“I used to be a sprinter.” Liv has told me that a few times. She ‘used to be a sprinter’ before the bomb. I can’t undo the bomb, but I hope you, me, and the Challenged Athletes Foundation can help Liv be a sprinter again.

Liv is applying for a grant for a running leg. You see, health insurance companies don’t consider it essential to be able to run. But I do. And the people at the Challenged Athletes Foundation (CAF) do.

While our donations won’t directly buy Liv a running leg, they will help CAF with their annual grant program that enables people with disabilities obtain running legs, adaptive bikes, etc. so that they can live healthy, active lives.

Let’s all show our support by helping Liv meet her goal of raising $2,000 for the Challenged Athletes Foundation by October 21st. And before you know it, Liv will be saying, “I am a sprinter — again!”

Donate to CAF 

Thank you,

P.S. If you need to know how determined Liv is, just read the article below written by her mom about 10 years after the bomb blast. The words are powerful. It is hard for me to read them, but it helps me understand how truly amazing Liv — and her family — for getting through such a crisis. The bombing doesn’t define who Liv is, but who Liv is defined how she dealt with the bombing.


A life ripped apart

–Elana Newman, October 2009

Liv, age 16, shortly before the bomb blast.

For most, the 28th of November is just another day; for my daughter, Olivia Milner, it’s the day she lived – the day she didn’t die. On that day in 1999, a pipe bomb was detonated at St Elmo’s Pizzeria on the Camps Bay beach front in Cape Town.

It was one of those glorious, windless summer afternoons when locals and tourists descend in droves upon the beach, and throng the shops, restaurants and pavement cafés. The bomb, concealed in a backpack and left at a table on St Elmo’s crowded patio, was clearly intended to kill and maim as many as possible. A waitress innocently brought it inside to the counter where Olivia, just 16 and working her first shift of her holiday job, was standing. She bore the brunt of the explosion.

Reading the Sunday papers in my kitchen two streets away, I heard the blast. Anxiously, I called Olivia’s cellphone, then St Elmo’s main line. Nothing. And then the sirens began. With terror in my heart, I ran helter­-skelter down to the beachfront. Chaos. Devastation. Where St Elmo’s had been, there was a black hole. Among the walking wounded, my child lay on a stretcher, covered with a blanket, surrounded by members of Metro Rescue and police.

She recognised my voice although she seemed not to see, and my immediate fear was that she’d been blinded. Her skin looked unscathed but her shoulder-length hair was singed to a bob and felt like wire. She complained her knee hurt, and kept repeating, uncharacteristically, ‘I love you, Mom,’ and I knew  that she was aware that something catastrophic had happened to her and that she was in mortal danger.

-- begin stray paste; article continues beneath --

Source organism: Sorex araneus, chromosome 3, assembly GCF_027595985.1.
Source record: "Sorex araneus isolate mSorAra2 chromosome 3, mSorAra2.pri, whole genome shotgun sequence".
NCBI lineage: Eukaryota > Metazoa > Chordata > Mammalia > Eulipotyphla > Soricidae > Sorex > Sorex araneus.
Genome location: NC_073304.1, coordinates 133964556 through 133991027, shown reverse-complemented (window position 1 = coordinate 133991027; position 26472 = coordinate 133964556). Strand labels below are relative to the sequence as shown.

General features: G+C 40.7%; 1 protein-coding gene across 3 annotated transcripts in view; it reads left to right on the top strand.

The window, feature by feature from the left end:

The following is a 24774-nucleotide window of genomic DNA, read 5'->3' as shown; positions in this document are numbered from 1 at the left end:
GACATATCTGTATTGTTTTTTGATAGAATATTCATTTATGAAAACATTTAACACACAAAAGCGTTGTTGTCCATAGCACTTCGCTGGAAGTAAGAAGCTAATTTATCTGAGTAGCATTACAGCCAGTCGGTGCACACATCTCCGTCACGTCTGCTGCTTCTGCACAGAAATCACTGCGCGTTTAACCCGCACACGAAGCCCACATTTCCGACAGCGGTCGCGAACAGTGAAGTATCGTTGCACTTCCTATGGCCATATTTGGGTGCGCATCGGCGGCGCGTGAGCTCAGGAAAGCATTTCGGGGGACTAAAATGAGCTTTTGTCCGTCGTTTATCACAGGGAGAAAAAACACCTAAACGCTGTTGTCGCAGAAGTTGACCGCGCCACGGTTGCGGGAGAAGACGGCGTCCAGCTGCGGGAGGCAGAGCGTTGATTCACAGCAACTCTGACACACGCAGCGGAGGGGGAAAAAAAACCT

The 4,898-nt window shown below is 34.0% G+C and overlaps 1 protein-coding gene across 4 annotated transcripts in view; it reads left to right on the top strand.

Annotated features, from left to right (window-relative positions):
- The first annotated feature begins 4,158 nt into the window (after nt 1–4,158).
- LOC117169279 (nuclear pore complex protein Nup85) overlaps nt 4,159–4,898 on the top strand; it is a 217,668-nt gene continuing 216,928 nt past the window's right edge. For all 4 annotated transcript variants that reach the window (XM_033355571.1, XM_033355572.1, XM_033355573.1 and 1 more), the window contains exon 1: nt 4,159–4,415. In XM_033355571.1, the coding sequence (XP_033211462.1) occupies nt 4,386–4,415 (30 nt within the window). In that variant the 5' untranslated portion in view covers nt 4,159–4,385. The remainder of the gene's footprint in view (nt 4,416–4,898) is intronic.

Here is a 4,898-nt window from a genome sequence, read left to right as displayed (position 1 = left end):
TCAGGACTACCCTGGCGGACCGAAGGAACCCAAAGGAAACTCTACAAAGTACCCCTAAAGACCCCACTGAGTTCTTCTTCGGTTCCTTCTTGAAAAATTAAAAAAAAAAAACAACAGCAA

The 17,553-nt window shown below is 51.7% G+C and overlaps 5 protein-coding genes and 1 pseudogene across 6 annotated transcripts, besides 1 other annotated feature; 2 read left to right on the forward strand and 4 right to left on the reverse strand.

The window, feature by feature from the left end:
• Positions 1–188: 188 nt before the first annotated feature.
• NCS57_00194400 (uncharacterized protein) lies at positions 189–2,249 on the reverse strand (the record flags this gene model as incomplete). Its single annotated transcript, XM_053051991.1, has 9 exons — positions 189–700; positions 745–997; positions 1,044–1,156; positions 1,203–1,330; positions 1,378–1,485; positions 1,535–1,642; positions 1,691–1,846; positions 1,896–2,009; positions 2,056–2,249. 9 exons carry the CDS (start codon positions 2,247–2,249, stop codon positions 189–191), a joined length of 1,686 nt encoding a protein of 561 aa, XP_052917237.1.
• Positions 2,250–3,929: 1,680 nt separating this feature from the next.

According to a paramedic who accompanied her on the airlift to Milnerton Medi-Clinic, Olivia remained conscious throughout the ride though, fortunately, she remembers nothing. She was horrifically injured: her right leg was blown off below the knee; her left leg was broken in three places, the calf blasted away, her toe smashed. She’d sustained massive soft-tissue injuries, extensive burns, and a skull fracture. The good news was that there was no brain damage and her sight was unaffected. Her left hand and arm were badly burned and it seemed she’d instinctively brought up her hands to shield her face, which, the trauma doctor reassured me, would not scar. The plan of action, he said, was to keep Olivia in a drug-induced coma so they could perform surgery every few days to remove the masses of contaminated material from her wounds and start the process of grafting skin … if she made it through the night. For the first time I realised that she might die and that I needed to call and tell family members to get to Cape Town as soon as possible. By then, friends had converged, offering support, love and practical help. Olivia’s own friends arrived, howling en masse. I clung to each of them, as if I could somehow capture their vitality and transmit it to my child.

Olivia survived, thanks to the extraordinary care she received and to her own youthful resilience, but it was several weeks before the doctors could say that she had rounded the corner of extreme danger and that they were ‘cautiously optimistic’. By the Christmas weekend, she was finally weaned off the drugs that had kept her sedated. She still had a tracheotomy tube in her throat and couldn’t speak but I was desperate to communicate with her. Cautiously, but not too gravely, I explained she’d been hurt in a bomb blast. Her sister, Alexia, and I waited nervously for a response. She mouthed something. ‘What? What are you saying? What  is she saying?’ we clamoured. More carefully now, she silently articulated the word: ‘SP…R…ITE’.

We were ecstatic – we had our girl back, and immediately set the place in an uproar to find a can of Sprite. A few days later, with great trepidation, I told Olivia she’d lost her leg. She asked, politely, if she could scream. Since the only other person in ICU was comatose, I said, ‘Sure, scream away’. One of Olivia’s doctors entered the ward at that moment and, despite my protestations, sedated her all over again, setting her recovery back by about four days.

Olivia’s sister, Alexia Bregman, and friend Tanya Bonello ‘bringing the beach’ to her hospital bed.